Specific Occupations. Workers in certain occupations are exempted from the ABC test, such as insurance brokers, physicians, surgeons, dentists, podiatrists, psychologists, veterinarians, lawyers, architects and engineers, among others. Workers in these industries can continue to be categorized by hiring companies as employees or independent contractors in accordance with the more permissive Borello standard.

“Professional Services” Contracts. The ABC test doesn’t apply to a worker who renders services under a contract for “professional services” if a number of conditions are met. Under this exemption, the individual providing services for the hiring entity may include an individual providing services through a sole proprietorship or other business entity. However, this exception narrowly defines “professional services” to include, among others, marketing, HR administration, travel agent services, graphic designers, grant writers and fine artists.

Business-to-Business Contracting Relationships. The ABC test does not apply to business-to-business contracting relationships that satisfy a lengthy list of requirements, including (among others) that (a) both businesses be legal entities (e.g., corporations, partnerships, etc.) and not individual persons, (b) their contract is in writing, and (c) the services are provided directly to the business and not to its customers.

Relationships between Referral Agency and Service Provider. Relationships between a “referral agency” and a business service provider that fall within certain legal parameters are excepted from the ABC test. Under this exception, a “referral agency” is defined as a business that connects clients with service providers that provide graphic design, photography, tutoring, event planning, minor home repair, moving, home cleaning, among others.

Contractor-Subcontractor Relationship in Construction Industry. The ABC test doesn’t apply to the relationship between a contractor and an individual performing work under a subcontract in the construction industry, provided specified criteria are satisfied.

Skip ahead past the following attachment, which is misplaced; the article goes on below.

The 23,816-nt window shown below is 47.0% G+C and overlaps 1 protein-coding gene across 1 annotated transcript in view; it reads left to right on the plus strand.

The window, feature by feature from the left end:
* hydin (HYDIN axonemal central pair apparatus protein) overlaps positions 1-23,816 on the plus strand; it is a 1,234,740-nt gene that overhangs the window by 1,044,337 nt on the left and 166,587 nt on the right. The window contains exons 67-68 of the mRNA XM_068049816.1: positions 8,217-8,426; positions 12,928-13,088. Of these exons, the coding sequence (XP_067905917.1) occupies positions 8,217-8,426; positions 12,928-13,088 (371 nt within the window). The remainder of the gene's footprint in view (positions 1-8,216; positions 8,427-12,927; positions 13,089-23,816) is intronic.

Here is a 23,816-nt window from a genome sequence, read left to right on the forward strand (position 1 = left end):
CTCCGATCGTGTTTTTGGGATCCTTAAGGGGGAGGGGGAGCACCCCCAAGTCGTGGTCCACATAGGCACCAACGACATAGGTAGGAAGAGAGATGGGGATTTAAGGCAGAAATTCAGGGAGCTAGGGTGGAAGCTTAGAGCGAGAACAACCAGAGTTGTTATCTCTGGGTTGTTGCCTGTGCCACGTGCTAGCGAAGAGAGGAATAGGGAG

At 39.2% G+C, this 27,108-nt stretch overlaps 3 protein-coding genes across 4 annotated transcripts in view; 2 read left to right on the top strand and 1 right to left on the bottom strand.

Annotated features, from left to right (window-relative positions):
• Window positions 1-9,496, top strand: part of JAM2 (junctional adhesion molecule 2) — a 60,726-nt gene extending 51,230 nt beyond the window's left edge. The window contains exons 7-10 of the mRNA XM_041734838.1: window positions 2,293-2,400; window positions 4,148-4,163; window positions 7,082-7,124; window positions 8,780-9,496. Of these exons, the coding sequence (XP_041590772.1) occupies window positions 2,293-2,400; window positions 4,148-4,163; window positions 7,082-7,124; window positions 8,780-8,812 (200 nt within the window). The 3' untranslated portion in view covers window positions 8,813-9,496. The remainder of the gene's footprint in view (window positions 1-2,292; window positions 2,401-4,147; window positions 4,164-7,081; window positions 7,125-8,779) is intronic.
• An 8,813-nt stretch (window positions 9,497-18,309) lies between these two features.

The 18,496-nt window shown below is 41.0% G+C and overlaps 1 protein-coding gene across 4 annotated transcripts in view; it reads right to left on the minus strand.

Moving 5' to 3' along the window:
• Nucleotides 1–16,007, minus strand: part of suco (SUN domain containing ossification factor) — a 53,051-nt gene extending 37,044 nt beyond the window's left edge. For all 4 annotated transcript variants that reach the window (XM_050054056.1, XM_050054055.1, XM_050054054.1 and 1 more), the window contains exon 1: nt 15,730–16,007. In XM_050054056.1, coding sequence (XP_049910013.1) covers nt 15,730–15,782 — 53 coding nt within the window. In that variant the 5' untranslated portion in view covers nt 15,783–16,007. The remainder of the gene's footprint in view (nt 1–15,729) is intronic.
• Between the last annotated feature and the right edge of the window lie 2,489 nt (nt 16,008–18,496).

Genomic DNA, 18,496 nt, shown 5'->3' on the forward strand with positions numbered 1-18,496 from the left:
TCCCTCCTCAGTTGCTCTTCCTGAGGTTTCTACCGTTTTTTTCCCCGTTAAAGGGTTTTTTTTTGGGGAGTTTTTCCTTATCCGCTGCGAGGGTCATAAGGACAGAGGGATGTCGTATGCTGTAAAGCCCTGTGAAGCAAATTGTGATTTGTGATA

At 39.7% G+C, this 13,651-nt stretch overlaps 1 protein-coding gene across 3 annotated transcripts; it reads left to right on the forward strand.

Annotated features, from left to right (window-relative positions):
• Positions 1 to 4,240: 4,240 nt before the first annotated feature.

While a full presentation of the steps that are necessary and appropriate to prepare a business for AB 5 goes beyond the scope of this Alert and is very factually specific, following are some of the steps that businesses should be considering.

  1. Determine Whether the Law Applies to Your Company. As noted above, AB 5 contains many exemptions for businesses, industries and individuals. Each company needs to assess how its business fits into this new classification regime. Certain exemptions are clear while others are not. Moreover, a critical open issue that is currently pending before the California Supreme Court is whether AB 5 will be given retroactive effect. We recommend that you revisit your self-assessment periodically in order to stay in compliance.
  1. Review Your Contractor Arrangements. Any business that is subject to AB 5 and which uses outside contractors needs to review those arrangements in light of the new law. This applies to all arrangements, whether under a written contract or verbal understanding.
  1. Consider Revising Your Contracts. A practical way for businesses to support their categorization of workers as contractors is to ensure that (a) they have written contracts with all of them, and (b) those contracts track the requirements of the new law. However, you should bear in mind that, if mishandled, revising your contracts might be interpreted as an implicit acknowledgement that the existing forms were deficient in some way. We encourage you to contact us before undertaking any revisions to enable us to assist in managing that process in a careful and compliant manner.
  1. Contact Us if You Believe that Your Contractors Should Be Recategorized in Order to Comply with the Law. If, after careful review, you believe that one or more of your contractors may have been miscategorized, we urge you to contact us. As in the case of contract revisions, it is important that a careful and thorough review of the situation be conducted before any step is taken, in order to minimize exposure to possible litigation.                        


We can assist with the self-assessment of your business at this important time as well as with ongoing monitoring as both your company and the law continue to develop. The interaction between the legal tests and their many conditions and exemptions requires close analysis and a familiarity with the legal concepts involved. For example, certain exemptions require that a service provider hold certain business licenses, which is a determination we can assist with. In addition, the adoption of the law is widely expected to precipitate litigation over the coming months and years from worker advocacy groups, California governmental agencies and affected individuals, which may change its impact on your company. Contact us to talk through your concerns and stay current with your obligations.

For more information about AB 5 or assistance in getting your company AB 5-ready, reach out to your primary contact at our firm or to Paul Ellis at or (212) 949-5900 ext. 301.

This Client Alert is for informational purposes only, and is not intended to be legal advice.